A plea and sentence Friday in an alcohol furnishing case is giving a Sioux Falls mother closure.
Lisa Schaunaman's son Faron DeMarrias suffered severe brain injuries in a drunk driving crash a year and a half ago. DeMarrias' brother was behind the wheel, and a Food N Fuel clerk named Shaun Spotted Wood was the one who earlier that night sold him the beer.
On Friday, Spotted Wood pleaded no-contest to the furnishing charge and will spend 20 days in jail. But there's more to the story than appears on the surface.
The man who bought the beer, Richard Tuve is a former co-worker of Spotted Wood. Food N Fuel workers say they always assumed Tuve was 21 from the information on his job application. On top of that, Spotted Wood says Tuve showed him a fake ID when buying the beer.
But Spotted Wood agreed to a plea bargain, and Tuve's mother is just happy to move on.
In a quiet moment following his sentencing, Shaun Spotted Wood apologized to the woman who's followed the emotional case through 18 months of twists and turns.
"It's something I needed and will finally give me closure. And I wish him the best," Lisa Schaunaman says.
Quite a difference from Schaunaman's tone the last time Spotted Wood was in court. She's since learned the case is more complicated than she first thought.
"Shaun felt he wasn't guilty," Schaunaman says. "She's seen the other clerks sell Richard alcohol on numerous occasions and he felt he was old enough."
In court, Shaunaman said her family lost everything after the drunk driving accident that injured her son Faron. Faron's brother Richard Tuve has been struggling ever since. But the *accident is not why Spotted Wood was in court.
"We don't mean to diminish the accident, but that in our position was not Mr. Spotted Wood's fault," says Spotted Wood's lawyer Nichole Carper.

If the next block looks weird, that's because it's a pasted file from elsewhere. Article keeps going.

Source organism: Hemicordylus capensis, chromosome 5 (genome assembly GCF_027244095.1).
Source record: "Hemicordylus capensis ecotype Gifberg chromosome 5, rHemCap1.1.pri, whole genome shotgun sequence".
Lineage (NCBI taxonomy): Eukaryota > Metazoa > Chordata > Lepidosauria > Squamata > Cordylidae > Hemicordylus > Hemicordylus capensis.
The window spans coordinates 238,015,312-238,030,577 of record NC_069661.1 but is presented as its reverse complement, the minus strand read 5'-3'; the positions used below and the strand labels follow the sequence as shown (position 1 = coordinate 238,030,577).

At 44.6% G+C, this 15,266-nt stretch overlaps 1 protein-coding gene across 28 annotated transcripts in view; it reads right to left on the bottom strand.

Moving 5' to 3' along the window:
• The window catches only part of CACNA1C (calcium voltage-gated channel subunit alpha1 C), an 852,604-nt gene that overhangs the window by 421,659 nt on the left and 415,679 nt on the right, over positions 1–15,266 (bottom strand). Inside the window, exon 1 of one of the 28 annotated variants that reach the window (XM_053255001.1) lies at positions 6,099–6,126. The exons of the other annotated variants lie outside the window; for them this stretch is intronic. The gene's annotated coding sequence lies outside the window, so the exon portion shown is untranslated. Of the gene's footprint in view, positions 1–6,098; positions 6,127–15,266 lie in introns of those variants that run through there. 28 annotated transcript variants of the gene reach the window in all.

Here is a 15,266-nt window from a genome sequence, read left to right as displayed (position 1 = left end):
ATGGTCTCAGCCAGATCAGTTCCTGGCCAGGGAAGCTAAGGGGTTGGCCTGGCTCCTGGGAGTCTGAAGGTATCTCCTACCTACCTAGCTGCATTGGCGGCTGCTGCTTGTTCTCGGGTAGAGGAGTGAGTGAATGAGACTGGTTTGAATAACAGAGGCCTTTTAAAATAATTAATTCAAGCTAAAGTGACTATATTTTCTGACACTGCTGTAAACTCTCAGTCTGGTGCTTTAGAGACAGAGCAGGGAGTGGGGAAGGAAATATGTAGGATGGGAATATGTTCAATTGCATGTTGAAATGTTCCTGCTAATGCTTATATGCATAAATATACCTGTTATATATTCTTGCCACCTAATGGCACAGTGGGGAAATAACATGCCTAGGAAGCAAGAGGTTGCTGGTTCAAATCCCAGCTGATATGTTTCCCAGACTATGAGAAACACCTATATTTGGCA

Spotted Wood pleaded no contest to furnishing alcohol. That means he's accepting responsibility for selling to a minor without admitting he's guilty. And by doing so, the prosecution agreed to drop a more serious charge Spotted Wood faced in an unrelated incident.
"Many times we end up entering a plea on something, not because we're admitting guilt, but because it's a fair balance between what we're looking for in a case and what the state's attorney's office is looking for in a case," Carper says.
That being said, Spotted Wood, who's had his own problems with alcohol, regrets the entire situation.
"My sympathies go out to the family. I completely apologize for what happened with the accident and Faron DeMarrias," Spotted Wood says.
"I do think it was sincere, and I do wish him the best, because I know alcohol can destroy people," Schaunaman says.
In addition to serving 20 days in jail, Spotted Wood will pay a total of $350 in fines. But Schaunaman said in court it's not fair he serves jail time, while charges were dropped against the other Food N Fuel clerks.
The state investigated the Food N Fuel in January for possible alcohol violations but did not find the workers negligent.